Important Note: Housing Inventory does fluctuate but historically over the last 10 years, supply has not kept up pace with demand causing overbidding on many homes sold with the exception was 2023 where residential real estate came to a stand still due to rising interest rates from January of 2023 at 3% to 7% (+or- .5%.)

The Bidding War…Recent Stories

As inventory remains low in the Bay Area, if a property comes on the market where 1 or more buyers like it, when they offer, a bidding war occurs especially when the listing agent accepts offers on a certain day and time.  Result, this is pushing values higher.  See some recent stories that I personally experienced…

Story 1…Last month we had a client that bid on a property where there were 11 offers on a property listed for $1.595m.  Our bid was the winner at 1.8m due to a short closing and no contingencies.  We were worried that the appraised value would come in low but low and behold the appraised value came in and we closed with no issue.  This then becomes the new comp/closing for the area pushing values higher.

Story 2…Dawn Thomas (that provided info for Santa Cruz County) has a client that presented an offer at $2.1m bringing in a significant down payment and the home sold at $2.8m with the client knowing full well they may need to make of the difference if the appraised value comes in short (while we are waiting for the appraisal).  What’s crazy, with all this over bidding, when the property closes, that property becomes the new comp for their neighborhood pushing prices up further.  Just look at the recent Housing Price Index for San Jose, Sunnyvale and Santa Clara as it correlates to supply and demand of the local real estate market and the increase of home prices over time.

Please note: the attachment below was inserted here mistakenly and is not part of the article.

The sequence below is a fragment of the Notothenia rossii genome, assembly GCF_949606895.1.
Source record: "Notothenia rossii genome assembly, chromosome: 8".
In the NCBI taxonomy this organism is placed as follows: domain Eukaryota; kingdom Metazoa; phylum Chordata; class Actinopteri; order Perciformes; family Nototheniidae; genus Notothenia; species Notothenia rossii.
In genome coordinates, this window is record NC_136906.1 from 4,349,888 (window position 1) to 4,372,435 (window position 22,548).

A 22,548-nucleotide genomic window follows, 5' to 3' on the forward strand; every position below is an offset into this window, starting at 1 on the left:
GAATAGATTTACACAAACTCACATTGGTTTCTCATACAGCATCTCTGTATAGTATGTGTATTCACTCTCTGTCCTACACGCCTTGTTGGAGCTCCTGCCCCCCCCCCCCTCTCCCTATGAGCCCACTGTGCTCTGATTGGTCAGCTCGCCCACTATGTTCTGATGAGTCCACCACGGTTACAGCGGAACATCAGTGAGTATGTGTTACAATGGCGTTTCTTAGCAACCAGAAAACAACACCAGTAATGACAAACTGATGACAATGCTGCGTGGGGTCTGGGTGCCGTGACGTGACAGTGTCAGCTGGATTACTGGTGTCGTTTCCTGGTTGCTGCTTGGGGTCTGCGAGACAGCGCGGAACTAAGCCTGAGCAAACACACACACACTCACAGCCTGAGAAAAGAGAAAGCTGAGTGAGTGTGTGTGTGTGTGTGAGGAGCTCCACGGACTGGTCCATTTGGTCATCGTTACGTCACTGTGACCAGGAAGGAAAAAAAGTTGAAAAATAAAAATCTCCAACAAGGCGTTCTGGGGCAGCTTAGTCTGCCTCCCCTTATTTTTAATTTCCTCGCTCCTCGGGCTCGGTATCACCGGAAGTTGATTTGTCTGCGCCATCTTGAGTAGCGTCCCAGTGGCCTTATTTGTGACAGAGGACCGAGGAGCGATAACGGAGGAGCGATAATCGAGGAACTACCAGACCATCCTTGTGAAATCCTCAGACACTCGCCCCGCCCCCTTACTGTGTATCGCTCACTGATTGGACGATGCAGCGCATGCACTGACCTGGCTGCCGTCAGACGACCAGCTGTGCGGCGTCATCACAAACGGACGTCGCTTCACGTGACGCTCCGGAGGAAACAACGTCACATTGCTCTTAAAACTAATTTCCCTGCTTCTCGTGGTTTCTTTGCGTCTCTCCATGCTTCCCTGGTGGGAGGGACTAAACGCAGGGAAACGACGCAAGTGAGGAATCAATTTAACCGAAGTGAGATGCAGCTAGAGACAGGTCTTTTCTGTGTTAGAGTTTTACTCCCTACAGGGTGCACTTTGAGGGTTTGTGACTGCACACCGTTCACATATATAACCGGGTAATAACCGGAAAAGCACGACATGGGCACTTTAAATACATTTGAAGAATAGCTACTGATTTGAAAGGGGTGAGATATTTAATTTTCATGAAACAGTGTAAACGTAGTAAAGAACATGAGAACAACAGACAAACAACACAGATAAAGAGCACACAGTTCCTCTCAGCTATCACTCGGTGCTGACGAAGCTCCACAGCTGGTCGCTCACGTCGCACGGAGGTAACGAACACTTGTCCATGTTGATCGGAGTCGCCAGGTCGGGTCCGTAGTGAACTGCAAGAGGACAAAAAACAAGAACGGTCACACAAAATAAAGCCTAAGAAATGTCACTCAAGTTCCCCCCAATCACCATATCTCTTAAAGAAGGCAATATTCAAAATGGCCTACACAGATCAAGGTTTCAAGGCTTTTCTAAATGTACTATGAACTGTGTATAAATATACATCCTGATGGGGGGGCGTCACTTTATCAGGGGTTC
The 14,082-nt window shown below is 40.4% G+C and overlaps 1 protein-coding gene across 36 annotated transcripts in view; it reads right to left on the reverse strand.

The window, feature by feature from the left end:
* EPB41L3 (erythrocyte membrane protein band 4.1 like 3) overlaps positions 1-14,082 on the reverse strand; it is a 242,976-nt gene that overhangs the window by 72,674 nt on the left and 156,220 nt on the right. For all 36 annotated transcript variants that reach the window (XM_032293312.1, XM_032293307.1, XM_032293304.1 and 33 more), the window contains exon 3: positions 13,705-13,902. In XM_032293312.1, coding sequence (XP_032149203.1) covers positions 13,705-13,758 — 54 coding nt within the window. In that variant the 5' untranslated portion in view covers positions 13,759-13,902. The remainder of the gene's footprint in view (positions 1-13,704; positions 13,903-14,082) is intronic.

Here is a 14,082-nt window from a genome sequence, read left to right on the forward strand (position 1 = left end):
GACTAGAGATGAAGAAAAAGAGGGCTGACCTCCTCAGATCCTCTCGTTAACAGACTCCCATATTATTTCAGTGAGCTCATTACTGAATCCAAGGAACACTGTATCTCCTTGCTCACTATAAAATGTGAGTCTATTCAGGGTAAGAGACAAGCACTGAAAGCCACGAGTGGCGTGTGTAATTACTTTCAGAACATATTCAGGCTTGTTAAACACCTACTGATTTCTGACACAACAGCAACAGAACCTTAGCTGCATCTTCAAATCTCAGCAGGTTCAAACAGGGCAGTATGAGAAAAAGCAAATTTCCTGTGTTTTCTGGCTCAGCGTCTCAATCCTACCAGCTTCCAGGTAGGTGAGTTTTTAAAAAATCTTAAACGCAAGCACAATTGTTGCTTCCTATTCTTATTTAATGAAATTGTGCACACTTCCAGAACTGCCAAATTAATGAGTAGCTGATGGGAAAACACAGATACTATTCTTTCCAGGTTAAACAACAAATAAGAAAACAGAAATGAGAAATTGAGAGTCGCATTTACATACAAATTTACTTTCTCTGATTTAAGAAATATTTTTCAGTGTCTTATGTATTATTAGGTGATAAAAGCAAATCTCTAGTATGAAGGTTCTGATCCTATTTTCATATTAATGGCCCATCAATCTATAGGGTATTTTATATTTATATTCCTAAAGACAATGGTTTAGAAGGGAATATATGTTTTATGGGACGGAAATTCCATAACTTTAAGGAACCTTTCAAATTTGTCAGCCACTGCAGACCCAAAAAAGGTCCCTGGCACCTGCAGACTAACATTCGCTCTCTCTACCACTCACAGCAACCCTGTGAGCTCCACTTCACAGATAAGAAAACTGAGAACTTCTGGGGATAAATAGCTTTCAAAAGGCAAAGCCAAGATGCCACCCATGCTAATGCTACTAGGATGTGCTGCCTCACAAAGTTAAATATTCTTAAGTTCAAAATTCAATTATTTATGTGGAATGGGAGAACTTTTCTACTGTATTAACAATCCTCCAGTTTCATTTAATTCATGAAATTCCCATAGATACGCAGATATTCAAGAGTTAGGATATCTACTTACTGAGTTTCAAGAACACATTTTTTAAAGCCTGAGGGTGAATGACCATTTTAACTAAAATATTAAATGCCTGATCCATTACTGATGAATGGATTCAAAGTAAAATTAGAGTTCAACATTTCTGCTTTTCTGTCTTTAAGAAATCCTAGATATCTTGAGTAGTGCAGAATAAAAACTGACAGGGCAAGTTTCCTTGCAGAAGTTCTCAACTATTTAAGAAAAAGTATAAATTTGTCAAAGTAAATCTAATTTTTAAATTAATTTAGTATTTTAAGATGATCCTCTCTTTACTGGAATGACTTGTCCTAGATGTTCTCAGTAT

Low Housing Inventory with High Demand equals Overbidding and Higher Values in the Near Future.  If you’re a seller trading up or trading down or selling for profit, you can still sell for top dollar.  If you’re a buyer, if you buy now, your locking in the price as its expected to go higher due to housing inventory and lower rates as expected by the Fed Reserve in q3 and q4 of this year.  Next week, I will cover Interest rates and how they correlate with Real Estate and the over all economy and of course consumer confidence which also drives real estate prices up.

If you have any questions and would like to get preapproved or determine your purchase power or financing options, please contact me.  Thanks.

Best Regards,

Rob McCarthy
Senior Mortgage Advisor
650-465-8957 c 408-377-4123 o
CA DRE #01165697 NMLS #121019
101 Loan – 14435 C Big Basin Way, Saratoga, CA 95070


  1. Residential Financing for Purchases and Refinances on 1 to 4 unit properties.
  2. Reverse Mortgage Financing to include Conforming, Jumbo, HELOC Jumbo’s.
  3. Commercial & SBA Financing to include Multifamily, Office, Retail and Light Industrial.
  4. Access to over 60 banks with over 300 “Five Star” Reviews on Yelp, Google and Linkedin.
  5. Over 30 years of lending experience with over$2b in closed loan volume.

Note: Interest rates and loan programs quoted are subject to change without notice or until locked and approved by lender.